In addition to impacting the risk of opioid use and development of OUD, SDoH also affect an individual’s ability to recover from OUD. SAMHSA describes the 4 major dimensions of recovery as health, home, purpose, and community.36 Ensuring access to health care and housing is a necessary step in supporting individuals with OUD. An excellent example is the Housing First approach, which provides permanent supportive housing to those experiencing homelessness and SUD without a requirement of abstinence, unlike the standard treatment-first approach that requires people to first engage in treatment and to be substance use free before they are eligible for housing. Compared to treatment-first models, Housing First programs reduced homelessness by 88% and, in patients living with HIV, decreased emergency department visits by 41%, hospitalizations by 36%, and mortality by 37% within 2 years or less in most studies.37 Moreover, among individuals who were chronically homeless with severe alcohol problems, housing first was associated with a decrease in total costs (including costs associated with jail bookings, days incarcerated, and substance use and health care services) at 6 months relative to wait-list controls.38 Housing First programs, however, have faced political barriers, including stigma and perceived high costs associated with program implementation. Typically, strategies are funded by a specific sector (eg, housing, health care, or carceral settings), neglecting the interconnected nature of OUD impacts that transcend these silos. This oversight can lead to insufficient investment in innovative cross-sector strategies.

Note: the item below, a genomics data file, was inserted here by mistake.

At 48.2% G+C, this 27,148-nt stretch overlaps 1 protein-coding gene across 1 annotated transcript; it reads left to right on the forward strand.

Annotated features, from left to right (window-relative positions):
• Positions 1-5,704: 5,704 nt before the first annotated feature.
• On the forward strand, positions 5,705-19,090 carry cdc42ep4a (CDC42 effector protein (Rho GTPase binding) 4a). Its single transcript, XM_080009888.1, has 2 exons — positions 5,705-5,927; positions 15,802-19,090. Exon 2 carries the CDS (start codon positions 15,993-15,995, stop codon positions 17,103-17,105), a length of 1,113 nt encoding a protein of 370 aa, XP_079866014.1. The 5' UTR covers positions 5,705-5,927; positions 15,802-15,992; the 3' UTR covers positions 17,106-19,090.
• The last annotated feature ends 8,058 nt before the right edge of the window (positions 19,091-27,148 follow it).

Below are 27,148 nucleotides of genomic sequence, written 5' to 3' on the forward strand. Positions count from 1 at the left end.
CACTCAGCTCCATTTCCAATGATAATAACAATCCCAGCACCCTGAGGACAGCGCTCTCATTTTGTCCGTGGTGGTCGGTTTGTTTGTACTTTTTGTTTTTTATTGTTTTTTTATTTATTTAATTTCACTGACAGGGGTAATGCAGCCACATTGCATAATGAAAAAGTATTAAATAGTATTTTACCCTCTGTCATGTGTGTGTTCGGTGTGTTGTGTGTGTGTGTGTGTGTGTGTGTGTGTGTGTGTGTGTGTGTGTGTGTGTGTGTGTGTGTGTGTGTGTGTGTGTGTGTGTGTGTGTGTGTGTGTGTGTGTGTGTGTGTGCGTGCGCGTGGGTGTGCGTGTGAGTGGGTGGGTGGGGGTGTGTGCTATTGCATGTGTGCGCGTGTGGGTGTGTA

Strategies to Reduce Inequity

Implementing strategies to reduce inequity is imperative. Although community naloxone distribution and MOUD have gained national acceptance and increased funding, inequities in access exist. For example, a recent study found that among Medicare beneficiaries who experienced an opioid-related emergency department visit or hospitalization, White patients were more likely to receive buprenorphine treatment and naloxone than Black or Hispanic patients.39 Another study found that, among Medicaid participants diagnosed with OUD, Black enrollees were less likely than White enrollees to start MOUD, and incarceration in county jail was associated with lower likelihood of initiating MOUD within 180 days of an OUD diagnosis.40 Community-based studies similarly show inequitable uptake of naloxone, including in receipt of naloxone training and possession of naloxone among Black and Latinx compared to White people who use illicit opioids.41 These examples demonstrate the failure of current strategies to adequately address inequity in receipt of evidence-based services.